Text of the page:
Nigerian Woman Sentenced to Death by Stoning Changes Defense
Sufiyatu Huseini, the Nigerian woman sentenced to death by stoning for alleged adultery, is now being helped by a local womenís rights group (financed by the Ford and MacArthur Foundations) who have hired lawyers to defend Huseini.
Her lawyers have changed her defense and claim that the child she bore is not that of her neighbor, who she claims raped her three times, but that of her former husband. The lawyers also state that Huseini did not understand the nature of the claims against her nor the questions she was being asked. They also contend that her original statements were made under pressure and in the absence of legal representation.
Huseini is accused of adultery and was sentenced in June 2001 in an Islamic court to death by stoning. She is currently appealing that decision and will appeal to the Nigerian Supreme Court should the lower court ruling stand.
Hussainiís original sentencing caused an international outcry that led to the central government threatening to overstep regional authorities that follow Islamic sharia law. Sharia was first established in Zamfara state, Nigeria in 2000 and has spread to at least twelve other Nigerian states, mostly in the predominately Islamic north, creating tensions between Christian and Islamic populations there. At least two riots have broken out over the threat of introducing sharia, resulting in the deaths of more than one thousand people.
Media Resources: New York Times Magazine, 1/27/02; New York Times, 12/3/01; and Feminist Majority Foundation
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8/28/2015 Alaska Court Protects Abortion Access for Low-Income Women - The Alaska Superior Court struck down a state law yesterday that would have severely limited abortion access for low-income women in Alaska.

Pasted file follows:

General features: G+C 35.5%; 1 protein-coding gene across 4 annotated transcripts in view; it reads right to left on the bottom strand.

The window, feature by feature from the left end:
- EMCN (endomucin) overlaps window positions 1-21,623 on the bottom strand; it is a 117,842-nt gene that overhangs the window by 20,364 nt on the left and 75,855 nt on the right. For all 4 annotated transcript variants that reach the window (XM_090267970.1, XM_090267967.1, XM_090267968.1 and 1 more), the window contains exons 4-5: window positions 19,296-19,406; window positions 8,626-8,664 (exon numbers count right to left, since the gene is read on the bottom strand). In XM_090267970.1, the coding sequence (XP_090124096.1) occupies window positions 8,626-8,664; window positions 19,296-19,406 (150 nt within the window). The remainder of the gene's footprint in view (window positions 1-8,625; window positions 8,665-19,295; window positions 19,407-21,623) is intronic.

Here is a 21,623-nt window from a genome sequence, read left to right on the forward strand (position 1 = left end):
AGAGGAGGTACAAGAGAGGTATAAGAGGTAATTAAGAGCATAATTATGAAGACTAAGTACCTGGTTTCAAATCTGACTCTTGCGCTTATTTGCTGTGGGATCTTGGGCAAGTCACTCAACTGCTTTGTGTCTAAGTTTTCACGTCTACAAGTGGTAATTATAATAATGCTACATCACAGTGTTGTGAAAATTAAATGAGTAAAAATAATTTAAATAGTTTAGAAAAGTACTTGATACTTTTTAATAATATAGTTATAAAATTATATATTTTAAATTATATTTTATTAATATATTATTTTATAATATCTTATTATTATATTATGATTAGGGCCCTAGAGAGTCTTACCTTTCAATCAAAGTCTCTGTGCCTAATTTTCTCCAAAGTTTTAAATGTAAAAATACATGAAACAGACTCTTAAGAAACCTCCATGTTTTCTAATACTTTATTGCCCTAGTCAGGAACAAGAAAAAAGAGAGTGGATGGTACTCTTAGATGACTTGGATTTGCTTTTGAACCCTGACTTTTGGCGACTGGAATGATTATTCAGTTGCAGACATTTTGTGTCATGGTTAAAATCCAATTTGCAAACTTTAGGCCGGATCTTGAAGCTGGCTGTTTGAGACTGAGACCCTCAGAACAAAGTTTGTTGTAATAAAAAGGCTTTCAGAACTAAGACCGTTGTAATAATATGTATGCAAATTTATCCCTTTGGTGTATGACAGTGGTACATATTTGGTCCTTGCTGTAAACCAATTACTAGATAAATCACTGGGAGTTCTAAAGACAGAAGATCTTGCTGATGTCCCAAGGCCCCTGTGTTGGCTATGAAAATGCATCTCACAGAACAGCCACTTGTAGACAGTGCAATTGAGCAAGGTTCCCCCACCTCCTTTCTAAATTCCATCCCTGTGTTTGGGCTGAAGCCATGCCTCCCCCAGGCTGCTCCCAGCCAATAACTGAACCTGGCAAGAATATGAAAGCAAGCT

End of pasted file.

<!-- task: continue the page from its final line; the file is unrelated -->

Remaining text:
The state's Superior Court also struck down a Department of Health and Social Services regulation that placed narrow specifications on Medicaid coverage for abortions, requiring that Medicaid-funded abortions be determined by a physician to be "medically necessary." Last year, the Center for Reproductive Rights, the American Civil Liberties Union, and Planned Parenthood sued on behalf of the Planned Parenthood of the Great Northwest, claiming that the narrow definition of "medically necessary" arbitrarily established conditions designed to restrict the ability of low-income women to access abortion services.
The law was temporarily blocked last July by an Alaskan state court judge.
Superior Court Judge John Suddock ordered yesterday that the state be blocked from implementing this regulation, ruling that it placed an undue burden on low-income women seeking abortion services in Alaska.
"By providing health care to all poor Alaskans except women who need abortions, the challenged regulation violates the state constitutional guarantee of 'equal rights, opportunities, and protection under the law'," the ruling read.
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